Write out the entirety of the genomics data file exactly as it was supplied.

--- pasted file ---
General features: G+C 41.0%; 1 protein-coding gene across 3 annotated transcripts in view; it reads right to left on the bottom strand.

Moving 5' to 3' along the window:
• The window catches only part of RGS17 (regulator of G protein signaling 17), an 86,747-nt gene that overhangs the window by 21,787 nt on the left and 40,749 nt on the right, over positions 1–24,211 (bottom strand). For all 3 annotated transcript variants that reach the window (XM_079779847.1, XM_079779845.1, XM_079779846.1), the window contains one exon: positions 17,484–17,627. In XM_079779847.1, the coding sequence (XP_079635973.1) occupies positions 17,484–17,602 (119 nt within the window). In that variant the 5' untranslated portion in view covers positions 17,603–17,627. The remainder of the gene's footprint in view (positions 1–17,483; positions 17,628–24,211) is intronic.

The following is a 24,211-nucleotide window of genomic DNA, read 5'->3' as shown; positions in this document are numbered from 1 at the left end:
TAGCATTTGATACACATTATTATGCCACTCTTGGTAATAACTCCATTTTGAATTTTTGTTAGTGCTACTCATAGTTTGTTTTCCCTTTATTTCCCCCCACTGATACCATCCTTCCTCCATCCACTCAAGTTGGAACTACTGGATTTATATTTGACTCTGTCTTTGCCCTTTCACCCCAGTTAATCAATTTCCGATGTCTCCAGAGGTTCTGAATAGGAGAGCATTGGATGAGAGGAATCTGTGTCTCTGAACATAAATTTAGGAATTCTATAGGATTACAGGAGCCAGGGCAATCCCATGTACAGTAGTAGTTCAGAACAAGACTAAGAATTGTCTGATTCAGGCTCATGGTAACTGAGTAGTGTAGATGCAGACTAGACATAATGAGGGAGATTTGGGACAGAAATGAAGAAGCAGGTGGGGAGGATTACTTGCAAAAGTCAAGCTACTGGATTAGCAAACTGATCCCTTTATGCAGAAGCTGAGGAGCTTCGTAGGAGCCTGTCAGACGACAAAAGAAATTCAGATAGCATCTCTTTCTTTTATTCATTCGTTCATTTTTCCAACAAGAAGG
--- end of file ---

General features: G+C 41.0%; 1 protein-coding gene across 3 annotated transcripts in view; it reads right to left on the bottom strand.

Moving 5' to 3' along the window:
• The window catches only part of RGS17 (regulator of G protein signaling 17), an 86,747-nt gene that overhangs the window by 21,787 nt on the left and 40,749 nt on the right, over positions 1–24,211 (bottom strand). For all 3 annotated transcript variants that reach the window (XM_079779847.1, XM_079779845.1, XM_079779846.1), the window contains one exon: positions 17,484–17,627. In XM_079779847.1, the coding sequence (XP_079635973.1) occupies positions 17,484–17,602 (119 nt within the window). In that variant the 5' untranslated portion in view covers positions 17,603–17,627. The remainder of the gene's footprint in view (positions 1–17,483; positions 17,628–24,211) is intronic.

The following is a 24,211-nucleotide window of genomic DNA, read 5'->3' as shown; positions in this document are numbered from 1 at the left end:
TAGCATTTGATACACATTATTATGCCACTCTTGGTAATAACTCCATTTTGAATTTTTGTTAGTGCTACTCATAGTTTGTTTTCCCTTTATTTCCCCCCACTGATACCATCCTTCCTCCATCCACTCAAGTTGGAACTACTGGATTTATATTTGACTCTGTCTTTGCCCTTTCACCCCAGTTAATCAATTTCCGATGTCTCCAGAGGTTCTGAATAGGAGAGCATTGGATGAGAGGAATCTGTGTCTCTGAACATAAATTTAGGAATTCTATAGGATTACAGGAGCCAGGGCAATCCCATGTACAGTAGTAGTTCAGAACAAGACTAAGAATTGTCTGATTCAGGCTCATGGTAACTGAGTAGTGTAGATGCAGACTAGACATAATGAGGGAGATTTGGGACAGAAATGAAGAAGCAGGTGGGGAGGATTACTTGCAAAAGTCAAGCTACTGGATTAGCAAACTGATCCCTTTATGCAGAAGCTGAGGAGCTTCGTAGGAGCCTGTCAGACGACAAAAGAAATTCAGATAGCATCTCTTTCTTTTATTCATTCGTTCATTTTTCCAACAAGAAGG